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Old November 28th, 2017, 10:04 AM   #1

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Why didn't pre-Edo Japanese ships land in Alaska or Canada?


Debating about the causes of Western modernity and colonialism brought me to this question. Why didn't Japanese ships prior to the Edo period land in Alaska or Canada when they are very close to each other, closer even than Spain and the Caribbean where Columbus first landed?

One can also ask the same about pre-Qing China which is a similar distance.
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Old November 28th, 2017, 10:11 AM   #2

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Because for one, the Japanese were terrible sea farers. They mostly operated littoral, shallow draft vessels, suitable for hugging the coast. Their forte was shallow-water piracy, not exploration.
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Old November 28th, 2017, 10:25 AM   #3

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Originally Posted by Naomasa298 View Post
Because for one, the Japanese were terrible sea farers. They mostly operated littoral, shallow draft vessels, suitable for hugging the coast. Their forte was shallow-water piracy, not exploration.
Why were they terrible seafarers whose forte was just shallow-water piracy instead of exploration?
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Old November 28th, 2017, 10:27 AM   #4

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Why were they terrible seafarers whose forte was just shallow-water piracy instead of exploration?
Because of the geography of the Japanese islands. Most Japanese naval technology is designed to operate around the main stretch of water that is economically important to the Yamato state, the Seto inland sea, which is a very shallow body of water.
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Old November 28th, 2017, 10:43 AM   #5

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Because of the geography of the Japanese islands. Most Japanese naval technology is designed to operate around the main stretch of water that is economically important to the Yamato state, the Seto inland sea, which is a very shallow body of water.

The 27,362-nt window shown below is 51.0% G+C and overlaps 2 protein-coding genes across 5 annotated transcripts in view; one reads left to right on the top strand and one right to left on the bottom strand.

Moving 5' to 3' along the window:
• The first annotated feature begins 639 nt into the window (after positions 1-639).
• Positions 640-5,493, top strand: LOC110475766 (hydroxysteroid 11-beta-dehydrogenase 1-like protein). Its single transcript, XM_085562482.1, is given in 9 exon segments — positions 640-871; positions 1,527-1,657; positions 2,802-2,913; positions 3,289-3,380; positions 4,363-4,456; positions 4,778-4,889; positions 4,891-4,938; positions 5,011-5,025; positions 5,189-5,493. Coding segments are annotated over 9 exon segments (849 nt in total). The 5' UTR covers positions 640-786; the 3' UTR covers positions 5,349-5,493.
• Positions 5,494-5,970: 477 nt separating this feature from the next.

That's not the only waters where Japanese seafarers operated. They also operated in the Sea of Japan and the seas between Korea and China where they traded. Are those also shallow as well?
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Old November 28th, 2017, 10:49 AM   #6

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That's not the only waters where Japanese seafarers operated. They also operated in the Sea of Japan and the seas between Korea and China where they traded. Are those also shallow as well?
The Tsushima strait itself is fairly dangerous, but other than crossing it, they operated near the Chinese coast. The Seto inlnand sea is the most economically important body of water that links the Japanese home islands.
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Old November 28th, 2017, 10:54 AM   #7

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China and Korea always closer to Japan.
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Old November 28th, 2017, 11:04 AM   #8

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The Tsushima strait itself is fairly dangerous, but other than crossing it, they operated near the Chinese coast. The Seto inlnand sea is the most economically important body of water that links the Japanese home islands.
Are the English Channel or the Mediterranean sea "dangerous"? And it would seem that the Japanese operated as much in the Korean and Tsushima strait as well as the Yellow Sea, which I would imagine aren't shallow waters at all, as the Seto Inland sea if the massive cultural and trading influence of China over Japan since the Tang at least is anything to go by.

In other words, the argument that Japanese seafarers didn't explore the Northern Pacific and land in North America because they operated mostly in shallow waters seems to be rather weak.
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Old November 28th, 2017, 11:06 AM   #9

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China and Korea always closer to Japan.
I know, but it is being claimed that the Japanese didn't explore the Northern Pacific because their sea technology operated mostly in shallow waters. I'm challenging that claim.
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Old November 28th, 2017, 11:51 AM   #10

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Are the English Channel or the Mediterranean sea "dangerous"? And it would seem that the Japanese operated as much in the Korean and Tsushima strait as well as the Yellow Sea, which I would imagine aren't shallow waters at all, as the Seto Inland sea if the massive cultural and trading influence of China over Japan since the Tang at least is anything to go by.

In other words, the argument that Japanese seafarers didn't explore the Northern Pacific and land in North America because they operated mostly in shallow waters seems to be rather weak.
OK. You seem to know a lot about it. You tell me why.
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